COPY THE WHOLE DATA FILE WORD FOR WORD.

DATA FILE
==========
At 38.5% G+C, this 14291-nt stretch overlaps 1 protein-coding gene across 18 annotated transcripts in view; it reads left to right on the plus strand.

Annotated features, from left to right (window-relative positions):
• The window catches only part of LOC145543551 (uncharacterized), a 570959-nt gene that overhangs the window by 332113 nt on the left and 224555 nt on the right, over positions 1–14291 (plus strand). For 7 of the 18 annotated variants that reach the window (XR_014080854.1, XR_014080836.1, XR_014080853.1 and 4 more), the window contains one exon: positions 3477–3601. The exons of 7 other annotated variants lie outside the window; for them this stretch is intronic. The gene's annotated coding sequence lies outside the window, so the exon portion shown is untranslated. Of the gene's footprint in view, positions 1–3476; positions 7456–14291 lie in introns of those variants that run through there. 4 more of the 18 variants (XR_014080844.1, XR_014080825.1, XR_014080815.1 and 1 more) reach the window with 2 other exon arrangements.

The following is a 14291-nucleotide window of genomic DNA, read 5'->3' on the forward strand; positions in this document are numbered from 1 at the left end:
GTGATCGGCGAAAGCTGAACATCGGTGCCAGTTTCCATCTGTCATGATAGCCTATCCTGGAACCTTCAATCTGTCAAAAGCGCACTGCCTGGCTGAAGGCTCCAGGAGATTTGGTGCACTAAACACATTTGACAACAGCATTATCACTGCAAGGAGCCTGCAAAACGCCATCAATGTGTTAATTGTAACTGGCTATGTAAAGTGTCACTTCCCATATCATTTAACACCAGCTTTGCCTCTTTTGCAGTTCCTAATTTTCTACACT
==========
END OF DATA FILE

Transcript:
At 38.5% G+C, this 14291-nt stretch overlaps 1 protein-coding gene across 18 annotated transcripts in view; it reads left to right on the plus strand.

Annotated features, from left to right (window-relative positions):
• The window catches only part of LOC145543551 (uncharacterized), a 570959-nt gene that overhangs the window by 332113 nt on the left and 224555 nt on the right, over positions 1–14291 (plus strand). For 7 of the 18 annotated variants that reach the window (XR_014080854.1, XR_014080836.1, XR_014080853.1 and 4 more), the window contains one exon: positions 3477–3601. The exons of 7 other annotated variants lie outside the window; for them this stretch is intronic. The gene's annotated coding sequence lies outside the window, so the exon portion shown is untranslated. Of the gene's footprint in view, positions 1–3476; positions 7456–14291 lie in introns of those variants that run through there. 4 more of the 18 variants (XR_014080844.1, XR_014080825.1, XR_014080815.1 and 1 more) reach the window with 2 other exon arrangements.

The following is a 14291-nucleotide window of genomic DNA, read 5'->3' on the forward strand; positions in this document are numbered from 1 at the left end:
GTGATCGGCGAAAGCTGAACATCGGTGCCAGTTTCCATCTGTCATGATAGCCTATCCTGGAACCTTCAATCTGTCAAAAGCGCACTGCCTGGCTGAAGGCTCCAGGAGATTTGGTGCACTAAACACATTTGACAACAGCATTATCACTGCAAGGAGCCTGCAAAACGCCATCAATGTGTTAATTGTAACTGGCTATGTAAAGTGTCACTTCCCATATCATTTAACACCAGCTTTGCCTCTTTTGCAGTTCCTAATTTTCTACACT